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War Tapes

The Continental Divide

(Sarathan; US: 26 May 2009; UK: Import)

It seems like it happens to every indie rock band that features a vocalist who sings in a thick, full-bodied baritone. Lazy critics pull out the quick and cheap comparisons. “Hey,” they say, “these guys sound like Joy Division and Bauhaus, with their low vocals and their doom and gloom lyrics.” From there, the review almost writes itself. It happened to Interpol at the beginning of the decade, and now I’m about to do it to War Tapes. But to be fair, this wouldn’t occur so often if these bands didn’t make it so damn easy. Interpol’s first album was chock-full of angst. Its spare musical arrangements made the comparisons natural. It wasn’t until later on, when the band lightened up and broadened their sound, that they really came into their own (although you’ll surely see Turn on the Bright Lights on a lot of “Best of the Decade” lists come December).


The Continental Divide starts off with more of a hard-rock edge than any of the aforementioned bands, but it’s singer/guitarist Neil Popkin’s lyrics that invite the traditional comparisons. By the third song, “She Lied”, he’s singing, “all day long / I sit and communicate / with the dead corpse that I call my girlfriend.” A few tracks later, it’s “Mind is Ugly”, where he reflects on his violent thoughts and includes the chorus, “I never wanted you to know / I never wanted you to see me this way / I’m not the man you think I am / And when I think, my mind is ugly.” It’s pretty much exactly what you’d expect from a band that sounds like this.


But War Tapes seem to be interested in much more than just tortured angst. The Continental Divide actually covers quite a bit of musical ground. The opening song, “The Night Unfolds”, roars out of the gate at high speed, with chugging guitar chords and pounding drums. Bassist Becca Popkin (Neil’s sister) adds high, breathy backing vocals that contrast nicely with Neil’s, especially near the end of the song. In fact, Becca’s vocals add a welcome extra layer to War Tapes’ sound whenever she shows up. This low/high contrast works really well on the band’s poppier songs. The mid-tempo “Dreaming of You” is a purely positive fantasy about dreaming of a beautiful girl. It features a great big open sound reminiscent of U2 and has an impressive, if a bit cliché, bombastic build-up section in the middle of the song. “All the World’s a Stage” also finds Neil in a good mood lyrically. Musically the song is just as positive, with nice harmonies from Becca while lead guitarist Matt Bennett provides a cool guitar line consisting of continuous sixteenth notes.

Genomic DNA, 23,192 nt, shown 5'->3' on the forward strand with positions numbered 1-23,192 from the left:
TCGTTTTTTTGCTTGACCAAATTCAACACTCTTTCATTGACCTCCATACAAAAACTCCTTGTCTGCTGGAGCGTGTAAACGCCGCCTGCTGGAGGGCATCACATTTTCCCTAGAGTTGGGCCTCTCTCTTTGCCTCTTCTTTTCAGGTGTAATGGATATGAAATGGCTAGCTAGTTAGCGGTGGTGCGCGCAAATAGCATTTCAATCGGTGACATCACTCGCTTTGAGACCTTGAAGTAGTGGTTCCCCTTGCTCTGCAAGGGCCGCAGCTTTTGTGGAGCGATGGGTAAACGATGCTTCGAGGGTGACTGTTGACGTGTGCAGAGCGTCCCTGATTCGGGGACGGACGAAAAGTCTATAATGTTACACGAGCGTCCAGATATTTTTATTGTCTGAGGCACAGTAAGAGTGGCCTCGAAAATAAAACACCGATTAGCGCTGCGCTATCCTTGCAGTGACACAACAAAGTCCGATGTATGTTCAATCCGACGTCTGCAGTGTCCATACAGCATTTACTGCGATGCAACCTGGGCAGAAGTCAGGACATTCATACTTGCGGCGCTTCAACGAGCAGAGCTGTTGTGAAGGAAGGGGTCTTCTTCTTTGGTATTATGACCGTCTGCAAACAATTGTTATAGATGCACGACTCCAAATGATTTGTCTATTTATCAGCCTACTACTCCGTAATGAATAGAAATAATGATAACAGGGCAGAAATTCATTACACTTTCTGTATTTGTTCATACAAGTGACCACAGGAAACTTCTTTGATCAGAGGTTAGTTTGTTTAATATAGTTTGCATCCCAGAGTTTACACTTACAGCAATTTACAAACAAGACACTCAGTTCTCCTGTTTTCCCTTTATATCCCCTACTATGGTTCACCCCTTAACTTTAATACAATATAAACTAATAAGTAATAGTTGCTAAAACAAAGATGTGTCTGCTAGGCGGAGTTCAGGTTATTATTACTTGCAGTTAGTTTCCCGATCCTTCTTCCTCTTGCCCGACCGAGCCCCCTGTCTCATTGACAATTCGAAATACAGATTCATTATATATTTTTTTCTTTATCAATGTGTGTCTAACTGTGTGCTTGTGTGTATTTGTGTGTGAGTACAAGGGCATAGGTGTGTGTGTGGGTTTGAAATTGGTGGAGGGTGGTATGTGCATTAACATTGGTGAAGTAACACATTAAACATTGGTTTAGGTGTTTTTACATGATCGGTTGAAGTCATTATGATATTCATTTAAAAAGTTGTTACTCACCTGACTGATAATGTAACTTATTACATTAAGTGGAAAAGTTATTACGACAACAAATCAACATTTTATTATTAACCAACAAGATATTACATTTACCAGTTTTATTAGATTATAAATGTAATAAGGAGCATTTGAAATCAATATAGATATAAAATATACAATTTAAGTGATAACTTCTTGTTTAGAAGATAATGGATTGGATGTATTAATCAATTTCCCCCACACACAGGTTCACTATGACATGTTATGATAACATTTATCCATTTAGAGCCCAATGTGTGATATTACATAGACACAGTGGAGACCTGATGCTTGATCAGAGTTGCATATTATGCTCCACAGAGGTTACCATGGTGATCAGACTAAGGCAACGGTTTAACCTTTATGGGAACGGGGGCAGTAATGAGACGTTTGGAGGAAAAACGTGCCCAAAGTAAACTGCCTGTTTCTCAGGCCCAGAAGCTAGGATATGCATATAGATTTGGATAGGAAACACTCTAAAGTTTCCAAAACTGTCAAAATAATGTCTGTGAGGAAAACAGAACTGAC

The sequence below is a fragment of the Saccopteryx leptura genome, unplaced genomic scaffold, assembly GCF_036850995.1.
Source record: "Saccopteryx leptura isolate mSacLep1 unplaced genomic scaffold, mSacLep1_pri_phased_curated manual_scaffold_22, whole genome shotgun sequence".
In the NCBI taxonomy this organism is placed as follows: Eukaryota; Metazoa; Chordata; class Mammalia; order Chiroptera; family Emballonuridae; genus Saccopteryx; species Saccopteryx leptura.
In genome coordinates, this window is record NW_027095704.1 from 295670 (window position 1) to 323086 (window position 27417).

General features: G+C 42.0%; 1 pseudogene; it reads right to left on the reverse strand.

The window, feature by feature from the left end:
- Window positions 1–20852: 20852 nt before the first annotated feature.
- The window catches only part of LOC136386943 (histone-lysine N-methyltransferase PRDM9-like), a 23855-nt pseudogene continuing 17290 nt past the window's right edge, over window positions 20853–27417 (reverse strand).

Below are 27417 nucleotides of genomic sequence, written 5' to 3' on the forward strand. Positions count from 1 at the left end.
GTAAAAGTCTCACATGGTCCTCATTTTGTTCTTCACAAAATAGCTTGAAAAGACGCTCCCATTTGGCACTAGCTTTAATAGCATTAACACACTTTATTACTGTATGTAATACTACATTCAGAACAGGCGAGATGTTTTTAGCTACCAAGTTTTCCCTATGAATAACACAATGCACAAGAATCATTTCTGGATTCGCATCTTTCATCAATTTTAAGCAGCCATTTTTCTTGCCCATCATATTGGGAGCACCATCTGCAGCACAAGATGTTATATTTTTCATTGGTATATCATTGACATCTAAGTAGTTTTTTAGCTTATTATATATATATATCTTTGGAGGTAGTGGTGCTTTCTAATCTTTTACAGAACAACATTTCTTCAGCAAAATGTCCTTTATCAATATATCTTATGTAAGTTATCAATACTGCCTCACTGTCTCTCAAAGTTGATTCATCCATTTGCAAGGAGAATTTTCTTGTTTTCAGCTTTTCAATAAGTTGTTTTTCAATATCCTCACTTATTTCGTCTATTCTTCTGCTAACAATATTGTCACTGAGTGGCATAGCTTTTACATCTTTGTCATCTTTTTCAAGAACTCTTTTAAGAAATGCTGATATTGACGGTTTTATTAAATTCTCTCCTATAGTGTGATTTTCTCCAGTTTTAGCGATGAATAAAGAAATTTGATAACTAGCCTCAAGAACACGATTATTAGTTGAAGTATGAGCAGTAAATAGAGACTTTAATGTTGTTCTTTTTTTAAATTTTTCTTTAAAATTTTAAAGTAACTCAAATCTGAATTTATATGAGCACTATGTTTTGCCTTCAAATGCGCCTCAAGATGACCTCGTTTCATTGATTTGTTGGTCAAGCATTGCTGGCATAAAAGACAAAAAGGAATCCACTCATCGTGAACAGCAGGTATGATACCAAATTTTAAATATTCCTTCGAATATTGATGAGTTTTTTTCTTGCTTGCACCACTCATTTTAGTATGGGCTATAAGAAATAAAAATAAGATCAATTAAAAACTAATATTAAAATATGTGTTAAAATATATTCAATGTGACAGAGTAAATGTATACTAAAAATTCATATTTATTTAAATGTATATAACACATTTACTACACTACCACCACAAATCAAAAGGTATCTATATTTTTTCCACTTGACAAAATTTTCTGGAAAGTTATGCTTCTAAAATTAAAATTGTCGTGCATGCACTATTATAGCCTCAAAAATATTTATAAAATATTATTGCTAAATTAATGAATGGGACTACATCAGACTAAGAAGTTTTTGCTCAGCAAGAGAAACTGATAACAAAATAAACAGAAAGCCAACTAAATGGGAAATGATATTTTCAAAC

Closer “Fast Lane” is appropriately epic, starting with a lush, 30-second piano introduction before the band comes in at a relaxed tempo, as Neil croons about life being shorter than we think. Then the band takes off around 3:45, going much faster for 30 seconds before briefly pulling back into the original tempo. Once they speed up again, though, it’s all out for the rest of the song, as Neil actually shouts his way through the outro. The track ends with a three-minute ballad, played on an out-of-tune piano and sung by Becca. It’s an interesting contrast to the rest of the album, even if it is intended to be a goof.


The Continental Divide is War Tapes’ first full-length album, and there’s a solid amount of variety here as well as some good songwriting. Nothing about this collection of songs is particularly fresh, but it’s well put-together, and I admire the band’s willingness to try different things. Yes, a cursory glance would seem to put them in direct lineage from the bands I mentioned before, but they have a lot more to offer. Even so, the band seems to embrace those comparisons, defining themselves as “heart-quaking doom-pop” on their MySpace page.

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